The Le Teil earthquake of magnitude Mw 4.9 that occurred in the Rhône valley is a historically unprecedented event in mainland France. It is the first time that a surface rupture associated with an earthquake has been observed and characterised “live” in France, and it is the first time that an earthquake associated with the reactivation of an ancient fault that was not listed as potentially active has been observed (the La Rouvière fault is part of the Cevennes fault cluster bordering the Massif Central to the south-east over a length of 120 km; the fault is inherited from the Oligocene extension phase during which the Gulf of Lion opened up ~20 million years ago).
This unprecedented earthquake raises many questions, particularly in terms of seismic hazard: had the Rouvière fault already ruptured in the past? Could other faults, particularly at the NE end of the Cevennes cluster, also produce this type of event?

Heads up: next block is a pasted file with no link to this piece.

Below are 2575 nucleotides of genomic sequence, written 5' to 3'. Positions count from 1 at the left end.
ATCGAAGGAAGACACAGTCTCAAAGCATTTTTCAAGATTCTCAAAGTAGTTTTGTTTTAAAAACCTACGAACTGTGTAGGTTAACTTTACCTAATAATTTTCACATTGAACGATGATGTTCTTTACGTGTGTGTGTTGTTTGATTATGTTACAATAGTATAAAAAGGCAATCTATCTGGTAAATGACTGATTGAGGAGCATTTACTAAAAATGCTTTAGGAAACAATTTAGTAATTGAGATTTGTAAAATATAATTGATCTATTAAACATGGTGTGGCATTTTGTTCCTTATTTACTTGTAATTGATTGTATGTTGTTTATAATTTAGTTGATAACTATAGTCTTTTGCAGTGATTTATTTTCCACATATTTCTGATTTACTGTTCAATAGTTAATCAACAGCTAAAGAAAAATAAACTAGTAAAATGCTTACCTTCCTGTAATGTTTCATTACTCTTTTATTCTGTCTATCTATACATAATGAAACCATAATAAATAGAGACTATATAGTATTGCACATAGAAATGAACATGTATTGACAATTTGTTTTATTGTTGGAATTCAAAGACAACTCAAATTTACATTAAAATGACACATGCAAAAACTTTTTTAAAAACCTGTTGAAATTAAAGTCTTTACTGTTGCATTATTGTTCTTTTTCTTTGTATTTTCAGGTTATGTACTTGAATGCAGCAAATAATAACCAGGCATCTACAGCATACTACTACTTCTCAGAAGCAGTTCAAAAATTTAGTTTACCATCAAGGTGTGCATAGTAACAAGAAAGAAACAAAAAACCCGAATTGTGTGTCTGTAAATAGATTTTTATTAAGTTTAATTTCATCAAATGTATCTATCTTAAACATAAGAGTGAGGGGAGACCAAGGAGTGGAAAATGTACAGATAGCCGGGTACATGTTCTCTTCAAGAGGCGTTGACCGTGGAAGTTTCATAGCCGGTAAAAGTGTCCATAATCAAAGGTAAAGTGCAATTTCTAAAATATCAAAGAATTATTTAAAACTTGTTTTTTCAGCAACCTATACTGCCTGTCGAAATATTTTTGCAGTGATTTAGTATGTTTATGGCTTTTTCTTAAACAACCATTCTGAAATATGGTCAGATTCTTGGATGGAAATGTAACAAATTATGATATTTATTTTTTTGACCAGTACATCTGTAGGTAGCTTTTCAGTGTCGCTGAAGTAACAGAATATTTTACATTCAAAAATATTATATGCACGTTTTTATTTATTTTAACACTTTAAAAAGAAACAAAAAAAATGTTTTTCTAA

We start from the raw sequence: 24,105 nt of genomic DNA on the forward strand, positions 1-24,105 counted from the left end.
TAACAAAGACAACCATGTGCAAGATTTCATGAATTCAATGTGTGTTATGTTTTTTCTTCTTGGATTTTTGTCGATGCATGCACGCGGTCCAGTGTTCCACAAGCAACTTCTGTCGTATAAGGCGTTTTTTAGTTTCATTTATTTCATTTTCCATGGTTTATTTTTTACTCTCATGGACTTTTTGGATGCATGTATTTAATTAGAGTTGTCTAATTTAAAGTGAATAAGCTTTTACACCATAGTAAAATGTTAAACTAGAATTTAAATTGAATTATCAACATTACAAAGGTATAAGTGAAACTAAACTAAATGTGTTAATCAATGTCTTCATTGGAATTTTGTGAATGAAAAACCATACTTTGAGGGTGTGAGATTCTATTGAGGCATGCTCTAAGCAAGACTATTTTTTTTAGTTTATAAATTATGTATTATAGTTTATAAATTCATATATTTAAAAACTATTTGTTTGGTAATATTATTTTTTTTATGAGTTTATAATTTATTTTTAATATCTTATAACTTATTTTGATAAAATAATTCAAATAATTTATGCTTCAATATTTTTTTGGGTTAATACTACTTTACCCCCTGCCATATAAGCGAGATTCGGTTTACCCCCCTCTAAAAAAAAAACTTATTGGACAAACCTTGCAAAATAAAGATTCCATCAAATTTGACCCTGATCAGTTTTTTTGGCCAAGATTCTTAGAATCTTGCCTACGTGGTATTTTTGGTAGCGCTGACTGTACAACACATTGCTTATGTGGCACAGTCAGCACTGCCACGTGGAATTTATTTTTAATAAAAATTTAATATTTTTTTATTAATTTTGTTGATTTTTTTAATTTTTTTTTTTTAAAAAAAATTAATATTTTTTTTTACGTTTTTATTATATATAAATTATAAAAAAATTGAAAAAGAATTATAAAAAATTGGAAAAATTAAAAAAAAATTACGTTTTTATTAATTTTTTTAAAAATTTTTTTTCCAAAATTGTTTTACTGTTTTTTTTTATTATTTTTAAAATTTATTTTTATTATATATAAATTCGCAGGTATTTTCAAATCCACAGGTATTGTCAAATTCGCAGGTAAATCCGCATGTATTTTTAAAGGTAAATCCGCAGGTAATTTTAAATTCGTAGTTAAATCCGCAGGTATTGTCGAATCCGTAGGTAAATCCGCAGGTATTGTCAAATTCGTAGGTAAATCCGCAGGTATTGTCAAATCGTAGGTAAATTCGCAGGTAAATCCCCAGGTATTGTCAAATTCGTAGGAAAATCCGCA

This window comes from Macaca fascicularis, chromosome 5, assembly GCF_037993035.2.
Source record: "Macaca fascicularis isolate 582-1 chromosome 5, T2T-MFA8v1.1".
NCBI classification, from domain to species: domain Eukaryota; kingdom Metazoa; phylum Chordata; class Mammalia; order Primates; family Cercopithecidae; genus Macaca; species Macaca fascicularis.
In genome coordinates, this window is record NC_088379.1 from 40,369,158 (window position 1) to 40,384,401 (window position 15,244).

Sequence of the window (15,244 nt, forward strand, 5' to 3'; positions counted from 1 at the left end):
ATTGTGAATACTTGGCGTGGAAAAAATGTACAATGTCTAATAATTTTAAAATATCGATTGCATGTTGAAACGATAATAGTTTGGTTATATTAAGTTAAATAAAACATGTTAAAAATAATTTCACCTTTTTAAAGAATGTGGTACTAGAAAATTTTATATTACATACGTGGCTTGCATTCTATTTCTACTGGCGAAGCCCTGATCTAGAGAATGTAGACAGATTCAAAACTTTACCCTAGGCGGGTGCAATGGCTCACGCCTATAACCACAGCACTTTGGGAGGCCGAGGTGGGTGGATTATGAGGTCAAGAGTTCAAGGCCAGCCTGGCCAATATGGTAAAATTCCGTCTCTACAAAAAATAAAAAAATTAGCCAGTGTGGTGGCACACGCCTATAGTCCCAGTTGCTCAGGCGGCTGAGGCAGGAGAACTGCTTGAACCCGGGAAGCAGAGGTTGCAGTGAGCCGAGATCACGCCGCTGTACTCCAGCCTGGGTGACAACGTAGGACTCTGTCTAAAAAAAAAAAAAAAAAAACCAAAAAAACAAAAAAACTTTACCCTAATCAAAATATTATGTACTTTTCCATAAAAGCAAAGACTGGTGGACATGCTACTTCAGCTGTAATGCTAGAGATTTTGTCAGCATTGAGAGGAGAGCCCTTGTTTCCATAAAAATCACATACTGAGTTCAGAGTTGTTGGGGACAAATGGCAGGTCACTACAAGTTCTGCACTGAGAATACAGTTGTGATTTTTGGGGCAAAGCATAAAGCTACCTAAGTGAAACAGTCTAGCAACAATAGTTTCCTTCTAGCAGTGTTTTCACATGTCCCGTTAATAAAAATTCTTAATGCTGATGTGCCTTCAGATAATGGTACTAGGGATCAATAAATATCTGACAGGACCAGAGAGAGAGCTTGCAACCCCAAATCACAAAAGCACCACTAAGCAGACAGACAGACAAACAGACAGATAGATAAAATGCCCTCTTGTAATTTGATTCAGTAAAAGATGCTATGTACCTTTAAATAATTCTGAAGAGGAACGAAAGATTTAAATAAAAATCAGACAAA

To answer these questions, a collaborative research programme supported by the Institut National des Sciences de l’Univers of the CNRS (project “FREMTEIL 2021-2023” for Faults, Ruptures and Strong Movements: What consequences for the seismic hazard in the TEIL region, coord. J-F Ritz) was launched with the support of many other partners. Within the framework of this project, numerous palaeoseismological investigations (trenches dug across faults) are being carried out in order to analyse the stratigraphy of Quaternary deposits (deposits with an age of less than 2 million years), and to characterise the existence of surface ruptures prior to the Teil earthquake. This project is also part of the research carried out as part of the FACT (Failles Actives France) axis of the Résif-Epos consortium.
The Major Hazards Institute has published a video presenting this project and the issues involved in the palaeoseismological investigations carried out over the last two years.
To know more
Séisme du Teil #1 La faille © Institut des risques majeurs